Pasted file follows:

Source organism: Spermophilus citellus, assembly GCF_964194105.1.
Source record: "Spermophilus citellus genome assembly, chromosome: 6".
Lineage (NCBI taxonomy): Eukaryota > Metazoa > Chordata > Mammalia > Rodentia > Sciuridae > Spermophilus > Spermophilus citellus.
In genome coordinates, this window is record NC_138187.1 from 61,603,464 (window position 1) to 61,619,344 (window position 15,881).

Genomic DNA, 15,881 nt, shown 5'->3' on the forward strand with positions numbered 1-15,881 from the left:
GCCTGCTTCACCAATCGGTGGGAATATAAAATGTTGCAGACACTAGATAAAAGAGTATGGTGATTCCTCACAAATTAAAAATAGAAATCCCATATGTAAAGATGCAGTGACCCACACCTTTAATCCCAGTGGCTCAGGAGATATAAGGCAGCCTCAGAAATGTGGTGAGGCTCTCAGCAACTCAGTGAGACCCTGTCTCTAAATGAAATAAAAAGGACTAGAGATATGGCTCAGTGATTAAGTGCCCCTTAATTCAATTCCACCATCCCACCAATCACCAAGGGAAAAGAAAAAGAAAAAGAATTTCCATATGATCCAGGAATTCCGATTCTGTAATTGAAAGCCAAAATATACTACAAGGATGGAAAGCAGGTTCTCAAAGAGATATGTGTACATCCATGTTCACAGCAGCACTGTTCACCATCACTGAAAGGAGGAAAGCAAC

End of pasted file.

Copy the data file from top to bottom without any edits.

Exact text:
Source organism: Spermophilus citellus, assembly GCF_964194105.1.
Source record: "Spermophilus citellus genome assembly, chromosome: 6".
Lineage (NCBI taxonomy): Eukaryota > Metazoa > Chordata > Mammalia > Rodentia > Sciuridae > Spermophilus > Spermophilus citellus.
In genome coordinates, this window is record NC_138187.1 from 61,603,464 (window position 1) to 61,619,344 (window position 15,881).

Genomic DNA, 15,881 nt, shown 5'->3' on the forward strand with positions numbered 1-15,881 from the left:
GCCTGCTTCACCAATCGGTGGGAATATAAAATGTTGCAGACACTAGATAAAAGAGTATGGTGATTCCTCACAAATTAAAAATAGAAATCCCATATGTAAAGATGCAGTGACCCACACCTTTAATCCCAGTGGCTCAGGAGATATAAGGCAGCCTCAGAAATGTGGTGAGGCTCTCAGCAACTCAGTGAGACCCTGTCTCTAAATGAAATAAAAAGGACTAGAGATATGGCTCAGTGATTAAGTGCCCCTTAATTCAATTCCACCATCCCACCAATCACCAAGGGAAAAGAAAAAGAAAAAGAATTTCCATATGATCCAGGAATTCCGATTCTGTAATTGAAAGCCAAAATATACTACAAGGATGGAAAGCAGGTTCTCAAAGAGATATGTGTACATCCATGTTCACAGCAGCACTGTTCACCATCACTGAAAGGAGGAAAGCAAC